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  • Jonathan Emord

Individual Liberty Depends on the Second Amendment



Disarming the law-abiding ensures loss of innocent life and tyranny. It emboldens those intent on murder and mayhem because it removes primary obstacles from effectuation of their evil intents.  That logic would seem unassailable, and yet the radical left views guns, not assailants, as culprits and demands gun restriction and confiscation in violation of the Second Amendment.


Robert Card’s murder of 18 people in Lewiston, Maine, is the latest of 36 mass murders that have occurred in the United States this year Elsewhere in the world when genocide occurs, the Biden Administration and Democrats in Congress spend tax dollars to arm militia and endorse use of force, but in our own country when armed attacks occur on the innocent, those same Democrats call for disarmament of the law-abiding.

Our Founders deplored laws that compelled disarmament. They viewed them as antithetical to the rights of individuals. They were aware of instances in which the Crown disarmed Protestants prior to official acts of censorship and persecution. After the Glorious Revolution of 1688 (whereby the Crown consented to limits on monarchical power in favor of Parliament), the Parliament adopted a Bill of Rights (1689). Parliament there codified its own rights and certain rights of the British people and compelled the Crown to seek parliamentary approval before undertaking certain consequential measures. Under Article VII of the British Bill of Rights, “Protestants may have arms for their defence suitable to their conditions and as allowed by law.”

That limited conception of a right to bear arms was broadened in the American constitution, giving rise to two rights applicable to all citizens, one a right to keep and bear arms and the other a right to join private militia in defense of “a free state,” meaning a republican form of government. The language of the Second Amendment reflects both intentions: “A well-regulated Militia, being necessary to the security of a free State, the right of the people to keep and bear Arms, shall not be infringed.”


Like the First Amendment, the Second Amendment denies government power to abridge individual rights.  While in England under an unwritten constitution, seditious libel prosecution and disarmament are powers retained by Parliament, in the United States under a written Constitution and Bill of Rights, those powers are expressly denied the government.  That stems from a difference in foundational principles.  In England, rights were construed to be the province of Parliament, in America rights were understood to be the province of the individual, pre-political and from God, not government.  Consequently, the American Bill of Rights stands as an affirmation of the principle generally accepted by the Founders: that the rights of the people are unalienable by government.


That break with English precedent is reflected in the Founders’ writings and arguments before ratification and in the arguments for the Bill of Rights in the First Congress.  For example, in his Commonplace Book (1774-1776), Thomas Jefferson quoted from the Italian philosopher Cesare Beccaria in his book Crimes and Punishments (1764) that laws denying individuals the right to keep and bear arms favored criminals and increased violent crime: Laws against the “carrying of arms . . . disarm only those who are neither inclined nor determined to commit crime . . .” quoted Jefferson.  The Founders considered Beccaria authoritative on the point.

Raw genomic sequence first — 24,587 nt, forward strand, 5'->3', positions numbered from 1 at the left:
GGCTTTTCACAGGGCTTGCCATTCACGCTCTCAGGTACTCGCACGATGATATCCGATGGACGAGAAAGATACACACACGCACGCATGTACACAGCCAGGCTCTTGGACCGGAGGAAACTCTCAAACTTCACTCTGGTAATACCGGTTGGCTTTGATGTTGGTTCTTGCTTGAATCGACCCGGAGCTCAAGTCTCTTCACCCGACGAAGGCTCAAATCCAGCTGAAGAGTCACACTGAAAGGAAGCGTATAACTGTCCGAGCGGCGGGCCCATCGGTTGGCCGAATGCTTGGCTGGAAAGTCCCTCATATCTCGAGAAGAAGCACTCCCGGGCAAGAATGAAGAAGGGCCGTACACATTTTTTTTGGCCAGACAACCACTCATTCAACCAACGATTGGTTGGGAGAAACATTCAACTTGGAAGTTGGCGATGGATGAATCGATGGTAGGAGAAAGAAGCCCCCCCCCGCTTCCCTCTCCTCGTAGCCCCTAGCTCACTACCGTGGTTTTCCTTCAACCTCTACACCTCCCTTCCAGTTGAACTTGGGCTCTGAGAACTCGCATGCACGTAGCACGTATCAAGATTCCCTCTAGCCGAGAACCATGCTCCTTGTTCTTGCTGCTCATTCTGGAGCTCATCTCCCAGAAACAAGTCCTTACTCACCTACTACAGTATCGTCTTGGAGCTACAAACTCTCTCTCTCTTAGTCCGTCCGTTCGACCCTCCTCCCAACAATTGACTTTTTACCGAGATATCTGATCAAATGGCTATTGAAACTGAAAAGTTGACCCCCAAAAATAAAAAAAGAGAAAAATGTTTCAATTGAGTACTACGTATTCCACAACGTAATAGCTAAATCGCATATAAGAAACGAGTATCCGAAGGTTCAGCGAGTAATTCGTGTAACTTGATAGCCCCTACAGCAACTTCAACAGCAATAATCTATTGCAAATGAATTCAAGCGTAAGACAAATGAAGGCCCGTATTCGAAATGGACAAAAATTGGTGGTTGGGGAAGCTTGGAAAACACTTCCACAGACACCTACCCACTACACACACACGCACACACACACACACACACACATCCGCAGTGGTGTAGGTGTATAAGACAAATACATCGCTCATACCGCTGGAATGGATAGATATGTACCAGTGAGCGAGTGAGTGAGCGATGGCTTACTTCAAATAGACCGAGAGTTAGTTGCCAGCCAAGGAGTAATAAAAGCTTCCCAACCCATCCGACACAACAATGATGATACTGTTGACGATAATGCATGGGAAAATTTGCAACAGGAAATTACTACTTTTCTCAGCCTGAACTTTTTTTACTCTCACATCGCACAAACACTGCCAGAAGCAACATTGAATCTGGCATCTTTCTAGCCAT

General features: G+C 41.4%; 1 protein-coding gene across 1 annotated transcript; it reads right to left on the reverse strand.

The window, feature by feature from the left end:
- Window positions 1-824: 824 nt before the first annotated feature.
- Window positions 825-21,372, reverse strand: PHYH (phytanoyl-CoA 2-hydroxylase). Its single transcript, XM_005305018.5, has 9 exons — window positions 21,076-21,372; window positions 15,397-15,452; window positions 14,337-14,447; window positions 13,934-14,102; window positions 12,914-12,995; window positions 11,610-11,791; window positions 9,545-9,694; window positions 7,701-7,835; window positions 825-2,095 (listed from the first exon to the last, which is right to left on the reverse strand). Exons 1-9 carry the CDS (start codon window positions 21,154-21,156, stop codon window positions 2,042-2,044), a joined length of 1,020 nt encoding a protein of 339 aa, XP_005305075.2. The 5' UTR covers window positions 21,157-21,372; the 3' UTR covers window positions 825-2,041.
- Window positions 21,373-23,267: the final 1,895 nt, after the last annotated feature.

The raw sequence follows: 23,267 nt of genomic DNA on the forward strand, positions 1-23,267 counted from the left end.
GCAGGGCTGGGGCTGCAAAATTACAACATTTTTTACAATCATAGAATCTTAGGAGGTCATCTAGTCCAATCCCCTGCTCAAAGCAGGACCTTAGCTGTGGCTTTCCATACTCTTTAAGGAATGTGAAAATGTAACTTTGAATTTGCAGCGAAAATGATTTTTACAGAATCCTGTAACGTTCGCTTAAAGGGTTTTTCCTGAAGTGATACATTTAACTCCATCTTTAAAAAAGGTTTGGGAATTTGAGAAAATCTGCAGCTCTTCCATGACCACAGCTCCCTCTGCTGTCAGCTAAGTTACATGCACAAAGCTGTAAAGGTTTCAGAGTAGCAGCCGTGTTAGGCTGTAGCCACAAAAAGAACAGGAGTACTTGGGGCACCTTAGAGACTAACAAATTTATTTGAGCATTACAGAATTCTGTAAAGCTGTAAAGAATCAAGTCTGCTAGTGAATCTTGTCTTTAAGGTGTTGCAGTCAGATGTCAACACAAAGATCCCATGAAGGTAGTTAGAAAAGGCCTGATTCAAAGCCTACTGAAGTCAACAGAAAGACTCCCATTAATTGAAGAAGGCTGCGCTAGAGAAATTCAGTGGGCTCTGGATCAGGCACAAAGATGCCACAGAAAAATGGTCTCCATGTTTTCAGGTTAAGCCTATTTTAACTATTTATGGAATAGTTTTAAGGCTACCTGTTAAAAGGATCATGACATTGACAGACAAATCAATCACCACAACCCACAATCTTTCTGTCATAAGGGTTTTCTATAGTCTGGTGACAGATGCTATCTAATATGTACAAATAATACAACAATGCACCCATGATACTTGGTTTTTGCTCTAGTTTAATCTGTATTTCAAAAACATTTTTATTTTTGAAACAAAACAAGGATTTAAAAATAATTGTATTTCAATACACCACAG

In George Mason’s language for the Virginia Bill of Rights from which Madison drew in recommending a federal Bill of Rights, Mason recites the nature of the right to form a militia: “That a well-regulated military composed of the body of the people, trained to arms, is the proper, natural and safe defense of a free state; that standing armies, in time of peace should be avoided as dangerous to liberty; and that, in all cases, the military should be under strict subordination to, and governed by, civil power.”


In short, the Second Amendment confirms no governmental power over two reserved and unalienable rights of the people: first, the right of the people to form a private militia in defense of a free state, and second, the right of the people to keep and bear arms.

 

The Founders rejected the British idea that the peoples’ representatives create rights. They understood rights to be from God, among them Second Amendment rights. They abhorred standing armies in peace time; they wanted at all times a citizen militia to stand at the ready to defend republican forms of government. They abhorred official disarmament. They meant for the individual right to keep and bear arms to be protected from government.


Consistent with this framework, gun control is unconstitutional.  Those who commit crimes are answerable under the law for their acts (guns being chosen tools, not culprits).  To resolve America’s violence problem requires not disarmament, but the opposite: defense of individual use of weapons to protect life, liberty, and property, and allowance of a citizen-formed militias to protect republican forms of government. In other words, a well-armed American public is the best deterrent and defense against the lawless who wield guns and against those who seek overthrow of republican forms of government. Disarmament remains, as Beccaria understood in the 17th Century, the means by which the lawless gain control over the law-abiding and impose tyranny in place of liberty.


This article was written on Nov 1, 2023, and published on Townhall.

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